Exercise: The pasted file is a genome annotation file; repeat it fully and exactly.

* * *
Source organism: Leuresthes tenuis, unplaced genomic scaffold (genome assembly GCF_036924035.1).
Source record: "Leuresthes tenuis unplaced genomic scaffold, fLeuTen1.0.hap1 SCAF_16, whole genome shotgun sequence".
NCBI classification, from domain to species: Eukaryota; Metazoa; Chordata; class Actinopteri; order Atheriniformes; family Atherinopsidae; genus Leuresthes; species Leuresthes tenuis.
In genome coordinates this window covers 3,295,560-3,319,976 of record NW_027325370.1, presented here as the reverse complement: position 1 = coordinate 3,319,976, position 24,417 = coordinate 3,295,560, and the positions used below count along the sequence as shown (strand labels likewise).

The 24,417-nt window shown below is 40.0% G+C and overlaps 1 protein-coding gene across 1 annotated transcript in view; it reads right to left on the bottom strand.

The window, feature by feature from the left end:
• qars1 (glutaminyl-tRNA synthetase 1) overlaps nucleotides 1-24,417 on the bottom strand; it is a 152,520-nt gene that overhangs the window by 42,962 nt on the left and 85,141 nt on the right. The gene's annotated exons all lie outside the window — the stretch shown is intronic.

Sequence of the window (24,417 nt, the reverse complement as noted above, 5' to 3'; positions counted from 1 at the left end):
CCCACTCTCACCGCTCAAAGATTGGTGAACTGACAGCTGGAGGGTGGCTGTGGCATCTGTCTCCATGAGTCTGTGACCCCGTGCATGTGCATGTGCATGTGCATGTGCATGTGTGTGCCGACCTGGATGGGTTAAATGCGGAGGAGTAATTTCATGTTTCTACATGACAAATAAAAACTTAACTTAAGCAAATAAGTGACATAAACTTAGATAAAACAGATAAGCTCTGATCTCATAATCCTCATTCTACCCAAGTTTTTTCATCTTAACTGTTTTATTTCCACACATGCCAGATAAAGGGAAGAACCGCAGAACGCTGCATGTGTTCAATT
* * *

Source organism: Leuresthes tenuis, unplaced genomic scaffold (genome assembly GCF_036924035.1).
Source record: "Leuresthes tenuis unplaced genomic scaffold, fLeuTen1.0.hap1 SCAF_16, whole genome shotgun sequence".
NCBI classification, from domain to species: Eukaryota; Metazoa; Chordata; class Actinopteri; order Atheriniformes; family Atherinopsidae; genus Leuresthes; species Leuresthes tenuis.
In genome coordinates this window covers 3,295,560-3,319,976 of record NW_027325370.1, presented here as the reverse complement: position 1 = coordinate 3,319,976, position 24,417 = coordinate 3,295,560, and the positions used below count along the sequence as shown (strand labels likewise).

The 24,417-nt window shown below is 40.0% G+C and overlaps 1 protein-coding gene across 1 annotated transcript in view; it reads right to left on the bottom strand.

The window, feature by feature from the left end:
• qars1 (glutaminyl-tRNA synthetase 1) overlaps nucleotides 1-24,417 on the bottom strand; it is a 152,520-nt gene that overhangs the window by 42,962 nt on the left and 85,141 nt on the right. The gene's annotated exons all lie outside the window — the stretch shown is intronic.

Sequence of the window (24,417 nt, the reverse complement as noted above, 5' to 3'; positions counted from 1 at the left end):
CCCACTCTCACCGCTCAAAGATTGGTGAACTGACAGCTGGAGGGTGGCTGTGGCATCTGTCTCCATGAGTCTGTGACCCCGTGCATGTGCATGTGCATGTGCATGTGCATGTGTGTGCCGACCTGGATGGGTTAAATGCGGAGGAGTAATTTCATGTTTCTACATGACAAATAAAAACTTAACTTAAGCAAATAAGTGACATAAACTTAGATAAAACAGATAAGCTCTGATCTCATAATCCTCATTCTACCCAAGTTTTTTCATCTTAACTGTTTTATTTCCACACATGCCAGATAAAGGGAAGAACCGCAGAACGCTGCATGTGTTCAATT